My mom, Marian Burke, has been a great advocate for the Down syndrome community - and especially me. She was on the Board of Directors of NDSS and always makes herself available to speak with new parents of children with Down syndrome. I really learned a lot from her also. I went through Early Intervention and she wanted me to watch Sesame Street, because she wanted me to learn how to count, how to read and all about how to use sign language. My mom wanted me to go to school. I went to the Kennedy Child Center in New York City, NY; Cardinal Cushing in Hanover, MA; and Don Guanella in Springfield, PA. I would like to say that my mom is a wonderful advocate.
My advice for mothers on how to raise their child with Down syndrome is to do what my mom did - be comfortable with your child, give them proper care and a chance to grow up. I remember when I was little, I had shown my mom a Cheerios cereal box, and I showed her how I spelled Chris "C-H-R-I-S" by pointing to the letters on the box. From that she knew I could spell my name. She couldn't believe it!
When I was in production for Life Goes On, the ABC family television series, my mom did not understand about show business, but she became my dialog coach. When I do guest appearances for TV shows and television movies, my mom goes over my lines from different scripts.
I really learned a lot in the past and I keep learning in the present. I'm very proud that I have my parents, family, relatives and friends. I really do respect and love them all. Coming from my childhood experience, I know what it's like to grow up with someone who taught me love and showed support and encouragement from the moment I was born - my mom. To me, I just wish that every day was Mother's Day. It's true. We have good times and bad times, but this is a dedication to a person whom I cherish and admire. She's my biggest inspiration - my mom, Marian Burke. I love her so much, ever since I was an infant. But she did not raise a Hollywood actor or a singer with the band, all she wanted was a healthy baby boy - me.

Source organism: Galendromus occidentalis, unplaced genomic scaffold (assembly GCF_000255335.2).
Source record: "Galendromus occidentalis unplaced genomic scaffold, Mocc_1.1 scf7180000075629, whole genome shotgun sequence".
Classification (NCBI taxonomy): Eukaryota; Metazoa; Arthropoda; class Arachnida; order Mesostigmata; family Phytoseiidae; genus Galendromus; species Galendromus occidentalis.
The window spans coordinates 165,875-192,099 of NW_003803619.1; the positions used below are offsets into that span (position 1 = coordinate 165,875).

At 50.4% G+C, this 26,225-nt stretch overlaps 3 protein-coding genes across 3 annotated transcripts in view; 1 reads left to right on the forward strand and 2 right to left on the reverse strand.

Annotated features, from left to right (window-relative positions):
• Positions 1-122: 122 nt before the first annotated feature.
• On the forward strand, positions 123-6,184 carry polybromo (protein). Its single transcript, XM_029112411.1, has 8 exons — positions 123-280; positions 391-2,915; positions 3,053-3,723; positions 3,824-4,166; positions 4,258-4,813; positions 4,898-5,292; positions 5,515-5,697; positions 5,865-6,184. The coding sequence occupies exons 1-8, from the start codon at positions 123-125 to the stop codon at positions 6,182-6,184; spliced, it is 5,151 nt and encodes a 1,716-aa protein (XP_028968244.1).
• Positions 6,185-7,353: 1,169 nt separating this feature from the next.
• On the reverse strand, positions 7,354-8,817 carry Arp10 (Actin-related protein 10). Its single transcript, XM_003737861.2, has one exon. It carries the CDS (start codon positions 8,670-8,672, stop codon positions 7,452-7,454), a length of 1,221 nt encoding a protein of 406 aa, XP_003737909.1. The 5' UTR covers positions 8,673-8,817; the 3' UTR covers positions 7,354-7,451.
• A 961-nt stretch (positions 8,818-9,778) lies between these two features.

I just wanted to say in a few words to my mom, that I love you and wish you a happy Mother's Day. From your darling Chris.
Click here to view Chris' submission for the My Great Story campaign's Mother's Day section (and click the submit bookmark to share your Mother's Day story!).
NDSS is energized by motivated people who contact us about wanting to make a difference in their community and on a national level. Each month, this section features an individual, family or group who has donated time and energy to creating exciting ways to support the value, acceptance and inclusion of people with Down syndrome by raising awareness and money for NDSS.
The Bunt Family
In February, NDSS was introduced to a family that has proven to us all that love is boundless and life is fragile. Although the Bunt Family did not set out to become fundraisers for the cause, it has been sewn into the fabric of their family since the passing of their beloved Sophie Analie, just before her first birthday.